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Benedict C. Posadas, Patricia R. Knight, Randal Y. Coker, Christine H. Coker, Scott A. Langlois, and Glenn Fain

survey of nursery and greenhouse automation and mechanization was conducted in the northern Gulf of Mexico region as a part of a research program undertaken by the Mississippi Agricultural and Forestry Experiment Station and the U.S. Department of Labor

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K.C. Ting

Availability and capability of labor have become dominating factors affecting agriculture's productivity and sustainability. Agricultural mechanization can substitute for human and animal physical power and improve operational uniformity. Automation complements mechanization by implementing the capabilities of automatic perception, reasoning, communication, and task planning. Fixed automation is traditionally cost-effective for mass production of standard items. In addition, flexible automation responds to make-to-order batch processing. The appropriateness of each automation type depends on the situation at hand. Because of their vast memory and high calculation speed, computers are highly effective for rapid information processing. Incorporating state-of-the-art hardware and software, computers can generate status reports, provide decision support, gather sensor signals, and/or instruct machines to perform physical work. It is no surprise, therefore, that computerization is essential to the evolutionary process, from mechanization through fixed automation to flexible automation. Fundamentals of agricultural mechanization, automation, and computerization applied to greenhouse production are discussed. Recent research activities conducted at Rutgers Univ. are presented for illustrative purposes.

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Benedict Posadas

operation can provide mechanical power, speed, repetition, safety, and a greater potential for consistency and quality control. Mechanization is normally defined as the replacement of a human task with a machine ( Giacomelli, 2002 ). Automation includes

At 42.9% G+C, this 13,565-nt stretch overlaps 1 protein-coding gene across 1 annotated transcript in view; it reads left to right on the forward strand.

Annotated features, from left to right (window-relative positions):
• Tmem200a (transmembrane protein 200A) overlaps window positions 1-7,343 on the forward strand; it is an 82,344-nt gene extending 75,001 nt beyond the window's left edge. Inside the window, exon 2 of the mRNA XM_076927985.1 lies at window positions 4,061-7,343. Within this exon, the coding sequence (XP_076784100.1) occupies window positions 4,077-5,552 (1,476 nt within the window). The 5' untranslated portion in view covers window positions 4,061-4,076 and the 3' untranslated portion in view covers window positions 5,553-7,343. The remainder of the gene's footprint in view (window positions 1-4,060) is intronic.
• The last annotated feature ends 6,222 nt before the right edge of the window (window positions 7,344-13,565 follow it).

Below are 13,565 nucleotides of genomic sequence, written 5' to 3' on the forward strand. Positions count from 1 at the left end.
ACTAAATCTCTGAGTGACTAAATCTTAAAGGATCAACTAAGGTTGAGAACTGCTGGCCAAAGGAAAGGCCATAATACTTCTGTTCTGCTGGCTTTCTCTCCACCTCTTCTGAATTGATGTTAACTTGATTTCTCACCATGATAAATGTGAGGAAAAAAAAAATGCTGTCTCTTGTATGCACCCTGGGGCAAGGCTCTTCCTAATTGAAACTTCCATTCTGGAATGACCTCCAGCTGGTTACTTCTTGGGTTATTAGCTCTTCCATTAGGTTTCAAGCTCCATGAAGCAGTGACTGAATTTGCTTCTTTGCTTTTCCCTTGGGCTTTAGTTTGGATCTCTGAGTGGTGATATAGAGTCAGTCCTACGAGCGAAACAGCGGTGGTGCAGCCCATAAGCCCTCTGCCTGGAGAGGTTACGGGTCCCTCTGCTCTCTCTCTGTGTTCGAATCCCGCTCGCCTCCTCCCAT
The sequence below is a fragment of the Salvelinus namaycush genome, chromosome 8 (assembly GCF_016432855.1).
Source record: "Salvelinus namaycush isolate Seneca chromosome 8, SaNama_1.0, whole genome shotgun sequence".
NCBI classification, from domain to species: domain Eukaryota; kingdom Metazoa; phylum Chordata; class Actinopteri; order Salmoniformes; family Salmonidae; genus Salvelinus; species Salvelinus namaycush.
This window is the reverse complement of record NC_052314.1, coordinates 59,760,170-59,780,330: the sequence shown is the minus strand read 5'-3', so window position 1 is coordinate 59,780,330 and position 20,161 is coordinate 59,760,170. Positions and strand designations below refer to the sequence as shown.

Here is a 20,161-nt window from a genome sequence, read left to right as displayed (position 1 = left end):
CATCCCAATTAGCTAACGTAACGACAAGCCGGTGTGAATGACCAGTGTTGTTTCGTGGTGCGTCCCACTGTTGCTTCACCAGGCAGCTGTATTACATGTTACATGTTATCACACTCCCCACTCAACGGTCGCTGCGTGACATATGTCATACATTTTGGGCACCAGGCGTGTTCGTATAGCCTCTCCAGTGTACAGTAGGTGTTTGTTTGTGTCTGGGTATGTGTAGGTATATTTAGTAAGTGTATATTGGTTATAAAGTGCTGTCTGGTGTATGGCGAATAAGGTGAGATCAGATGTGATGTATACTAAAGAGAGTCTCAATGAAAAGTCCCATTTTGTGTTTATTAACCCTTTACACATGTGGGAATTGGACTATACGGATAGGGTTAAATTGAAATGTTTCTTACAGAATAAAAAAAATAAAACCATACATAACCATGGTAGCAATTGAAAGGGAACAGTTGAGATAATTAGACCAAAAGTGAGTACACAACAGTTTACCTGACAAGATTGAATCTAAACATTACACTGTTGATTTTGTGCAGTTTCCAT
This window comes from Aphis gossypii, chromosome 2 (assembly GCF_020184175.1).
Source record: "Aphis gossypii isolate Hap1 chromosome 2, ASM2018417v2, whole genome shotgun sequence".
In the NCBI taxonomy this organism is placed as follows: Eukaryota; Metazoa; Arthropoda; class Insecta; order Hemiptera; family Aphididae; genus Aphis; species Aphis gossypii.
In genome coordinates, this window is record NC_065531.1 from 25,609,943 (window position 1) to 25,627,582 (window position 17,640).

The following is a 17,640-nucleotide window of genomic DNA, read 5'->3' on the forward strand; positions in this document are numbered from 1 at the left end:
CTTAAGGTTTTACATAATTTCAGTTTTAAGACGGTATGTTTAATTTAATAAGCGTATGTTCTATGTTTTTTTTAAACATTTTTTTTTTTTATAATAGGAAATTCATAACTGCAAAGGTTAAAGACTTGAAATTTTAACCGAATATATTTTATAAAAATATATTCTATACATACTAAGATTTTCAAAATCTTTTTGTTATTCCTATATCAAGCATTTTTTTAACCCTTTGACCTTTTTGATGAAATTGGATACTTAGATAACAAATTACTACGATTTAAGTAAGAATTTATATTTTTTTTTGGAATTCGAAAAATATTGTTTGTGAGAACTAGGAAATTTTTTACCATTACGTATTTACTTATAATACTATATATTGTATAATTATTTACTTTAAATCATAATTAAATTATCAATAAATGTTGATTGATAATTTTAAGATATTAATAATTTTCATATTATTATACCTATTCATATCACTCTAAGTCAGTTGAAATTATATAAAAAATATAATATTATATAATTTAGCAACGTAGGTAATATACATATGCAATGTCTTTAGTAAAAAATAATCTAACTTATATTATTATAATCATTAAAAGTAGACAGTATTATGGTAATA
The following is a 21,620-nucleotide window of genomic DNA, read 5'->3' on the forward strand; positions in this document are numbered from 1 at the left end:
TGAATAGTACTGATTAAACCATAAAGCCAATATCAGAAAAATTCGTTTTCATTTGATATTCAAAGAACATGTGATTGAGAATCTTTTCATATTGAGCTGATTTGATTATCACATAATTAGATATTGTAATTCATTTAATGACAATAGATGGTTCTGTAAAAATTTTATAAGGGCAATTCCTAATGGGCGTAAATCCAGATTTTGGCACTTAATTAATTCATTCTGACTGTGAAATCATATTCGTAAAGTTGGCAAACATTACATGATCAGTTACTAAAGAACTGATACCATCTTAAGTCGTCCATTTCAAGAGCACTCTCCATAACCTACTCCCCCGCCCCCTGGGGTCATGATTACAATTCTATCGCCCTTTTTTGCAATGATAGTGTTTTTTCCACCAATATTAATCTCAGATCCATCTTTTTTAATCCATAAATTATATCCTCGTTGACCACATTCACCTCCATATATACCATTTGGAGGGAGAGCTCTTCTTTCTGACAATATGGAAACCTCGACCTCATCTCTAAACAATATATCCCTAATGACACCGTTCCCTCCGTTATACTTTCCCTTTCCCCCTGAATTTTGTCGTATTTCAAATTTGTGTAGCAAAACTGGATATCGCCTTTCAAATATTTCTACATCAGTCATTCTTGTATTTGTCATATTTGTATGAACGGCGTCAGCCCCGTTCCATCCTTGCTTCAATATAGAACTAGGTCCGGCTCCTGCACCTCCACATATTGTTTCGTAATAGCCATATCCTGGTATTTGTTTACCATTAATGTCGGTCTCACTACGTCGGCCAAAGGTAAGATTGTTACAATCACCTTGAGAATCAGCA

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Katie Ellis, Tara Auxt Baugher, and Karen Lewis

to the implementation of technology by early adopters. In the agricultural sector, it can take as long as 15 years before full adoption by stakeholders occurs ( Alston et al., 1995 ). In the realm of automation and precision agriculture, many

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Shannon Caplan, Bryan Tilt, Gwen Hoheisel, and Tara A. Baugher

There is a need for increased automation in specialty crop production in the United States, especially in response to increasing labor costs and the potential for labor shortages. Technological innovations are being developed to address such

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Ward Simonton

The commercial greenhouse operation, with a controlled and structured environment and a large number of highly repetitive tasks, offers many advantages for automation relative to other segments of agriculture. Benefits and incentives to automate are significant and include improving the safety of the work force and the environment, along with ensuring sufficient productivity to compete in today's global market. The use of equipment and computers to assist production also may be particularly important in areas where labor costs and/or availability are a concern. However, automation for greenhouse systems faces very significant challenges in overcoming nonuniformity, cultural practice, and economic problems. As a case study, a robotic workcell for processing geranium cuttings for propagation has been developed. The robot grasps randomly positioned cuttings from a conveyor, performs leaf removal, trims the stems, and inserts the cuttings into plug trays. While the system has been shown to process effectively many plants automatically, the robot is not equipped to handle successfully the wide variety of cuttings that a trained worker handles with aplomb. A key challenge in greenhouse automation will be to develop productive systems that can perform in a reliable and cost-effective way with highly variable biological products.

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Laurence Gendron, Guillaume Létourneau, Julien Cormier, Claire Depardieu, Carole Boily, Raymond Levallois, and Jean Caron

irrigation automation (Province of Quebec, Canada) of a 4-ha (9.9 acres) production surface, considering that a set of one electronic diesel pump, one automated system and one control panel is required. For each component, the total cost is first reported

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Chieri Kubota, Michael A. McClure, Nancy Kokalis-Burelle, Michael G. Bausher, and Erin N. Rosskopf

information should be collected for different graft combinations. The introduction of mechanization and automation technology will also help address large-scale production issues. Efficient labor management has been recognized as a key to success in mass

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Jeff B. Million and T.H. Yeager

including estimated ET, CF, irrigation rate, and weather data. Historical zone output can also be viewed for a user-selected period. Output can be viewed on a computer or mobile device or exported in a comma-delimited (*.csv) file for automation. For

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Rhuanito Soranz Ferrarezi, Marc W. van Iersel, and Roberto Testezlaf

set values and thereby minimize water use and reduce nutrient leaching ( Bayer et al., 2013 ; Nemali and van Iersel, 2006 ). Sensor-based automation could also allow growers to have better control over subirrigation. Soil moisture sensors allow real